Investigating the Real but the Least Talked Reasons for the Global Financial Crisis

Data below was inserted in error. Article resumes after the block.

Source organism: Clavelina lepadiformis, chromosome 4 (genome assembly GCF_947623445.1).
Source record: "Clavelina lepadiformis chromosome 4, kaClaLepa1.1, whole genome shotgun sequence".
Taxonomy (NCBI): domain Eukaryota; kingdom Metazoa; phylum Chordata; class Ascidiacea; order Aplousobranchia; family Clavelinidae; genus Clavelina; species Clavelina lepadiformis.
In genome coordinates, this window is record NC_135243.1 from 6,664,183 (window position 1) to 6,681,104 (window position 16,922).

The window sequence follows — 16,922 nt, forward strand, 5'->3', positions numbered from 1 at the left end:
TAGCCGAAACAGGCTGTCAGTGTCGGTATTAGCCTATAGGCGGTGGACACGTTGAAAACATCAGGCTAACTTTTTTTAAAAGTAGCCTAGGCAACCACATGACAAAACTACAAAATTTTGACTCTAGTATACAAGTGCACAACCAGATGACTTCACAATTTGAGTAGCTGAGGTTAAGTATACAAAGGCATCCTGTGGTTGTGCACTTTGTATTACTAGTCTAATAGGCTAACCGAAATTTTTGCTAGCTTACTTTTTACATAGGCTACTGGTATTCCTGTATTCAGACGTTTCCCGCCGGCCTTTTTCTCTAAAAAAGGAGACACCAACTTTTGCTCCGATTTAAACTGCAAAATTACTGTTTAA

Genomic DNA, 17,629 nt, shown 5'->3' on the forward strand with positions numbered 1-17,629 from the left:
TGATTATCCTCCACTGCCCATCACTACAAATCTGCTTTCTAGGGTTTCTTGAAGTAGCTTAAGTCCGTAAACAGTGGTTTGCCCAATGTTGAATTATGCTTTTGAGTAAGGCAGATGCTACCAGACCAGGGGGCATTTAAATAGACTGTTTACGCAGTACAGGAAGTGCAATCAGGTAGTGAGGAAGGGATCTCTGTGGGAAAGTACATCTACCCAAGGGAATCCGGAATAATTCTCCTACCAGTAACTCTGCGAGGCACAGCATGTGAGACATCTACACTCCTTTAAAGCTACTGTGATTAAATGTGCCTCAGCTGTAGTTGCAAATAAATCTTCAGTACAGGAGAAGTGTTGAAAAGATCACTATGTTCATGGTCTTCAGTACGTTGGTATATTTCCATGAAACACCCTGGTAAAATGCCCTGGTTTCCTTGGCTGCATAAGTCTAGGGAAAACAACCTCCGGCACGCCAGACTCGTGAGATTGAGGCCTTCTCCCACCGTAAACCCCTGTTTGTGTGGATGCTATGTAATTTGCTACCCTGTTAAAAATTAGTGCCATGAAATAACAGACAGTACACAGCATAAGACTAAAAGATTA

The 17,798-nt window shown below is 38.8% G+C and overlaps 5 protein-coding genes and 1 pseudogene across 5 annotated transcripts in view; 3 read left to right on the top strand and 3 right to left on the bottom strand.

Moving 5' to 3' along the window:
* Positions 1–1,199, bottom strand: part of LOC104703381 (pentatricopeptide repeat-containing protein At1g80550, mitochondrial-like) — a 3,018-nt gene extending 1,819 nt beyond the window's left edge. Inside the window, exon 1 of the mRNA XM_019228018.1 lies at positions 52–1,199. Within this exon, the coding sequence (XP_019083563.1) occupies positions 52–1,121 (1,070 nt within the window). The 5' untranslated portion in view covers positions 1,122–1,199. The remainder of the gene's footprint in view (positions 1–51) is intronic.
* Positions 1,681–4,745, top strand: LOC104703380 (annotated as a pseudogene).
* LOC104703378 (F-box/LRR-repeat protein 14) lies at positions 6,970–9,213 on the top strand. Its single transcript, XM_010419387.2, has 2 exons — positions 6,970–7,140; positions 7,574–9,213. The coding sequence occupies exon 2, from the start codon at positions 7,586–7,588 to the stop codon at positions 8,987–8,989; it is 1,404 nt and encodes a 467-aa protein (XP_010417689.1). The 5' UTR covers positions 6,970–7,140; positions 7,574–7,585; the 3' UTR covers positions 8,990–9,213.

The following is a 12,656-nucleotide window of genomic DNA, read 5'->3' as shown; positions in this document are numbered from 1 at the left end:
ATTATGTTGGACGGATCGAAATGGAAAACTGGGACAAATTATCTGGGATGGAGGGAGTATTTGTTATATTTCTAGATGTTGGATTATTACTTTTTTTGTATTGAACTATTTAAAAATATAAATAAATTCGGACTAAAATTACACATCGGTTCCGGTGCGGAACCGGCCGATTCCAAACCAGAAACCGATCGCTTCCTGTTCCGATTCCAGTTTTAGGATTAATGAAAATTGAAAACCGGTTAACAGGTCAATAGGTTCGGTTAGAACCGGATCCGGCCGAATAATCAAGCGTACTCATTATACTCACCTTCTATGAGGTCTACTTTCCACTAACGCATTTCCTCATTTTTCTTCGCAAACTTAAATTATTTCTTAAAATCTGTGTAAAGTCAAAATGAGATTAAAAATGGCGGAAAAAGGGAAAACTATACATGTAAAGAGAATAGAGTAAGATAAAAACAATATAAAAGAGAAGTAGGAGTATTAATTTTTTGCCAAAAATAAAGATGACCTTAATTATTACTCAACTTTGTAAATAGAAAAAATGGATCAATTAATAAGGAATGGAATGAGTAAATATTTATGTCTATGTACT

The Global Financial Crisis of September 2008 is triggered by a dramatic rise in mortgage delinquencies and foreclosures in the United States. With its destructive consequences for financial markets and institutions around the globe, it has exposed pervasive weaknesses in the current global financial system. The US housing collapse is often cited as having caused the crisis and the loose U.S. monetary policy is criticized for making the cost of credit negligible, thus encouraging high levels of leverage and causing a hypertrophy and bubbles in the financial sector. What is clear from the crisis is that the current global financial system is vulnerable because of intricate and highly-leveraged financial contracts and operations mainly based on derivatives and interest rates. Rating the reasons for the crisis and dealing with the financialization process of the economy, this paper argues that the main reason for the crisis is interest based transactions of derivatives; mostly being a zero-sum game, thus not producing any economic value, rather than being a result of win-win action. It then suggests that financial operations be based on real assets, producing real values, not on illusory ones.
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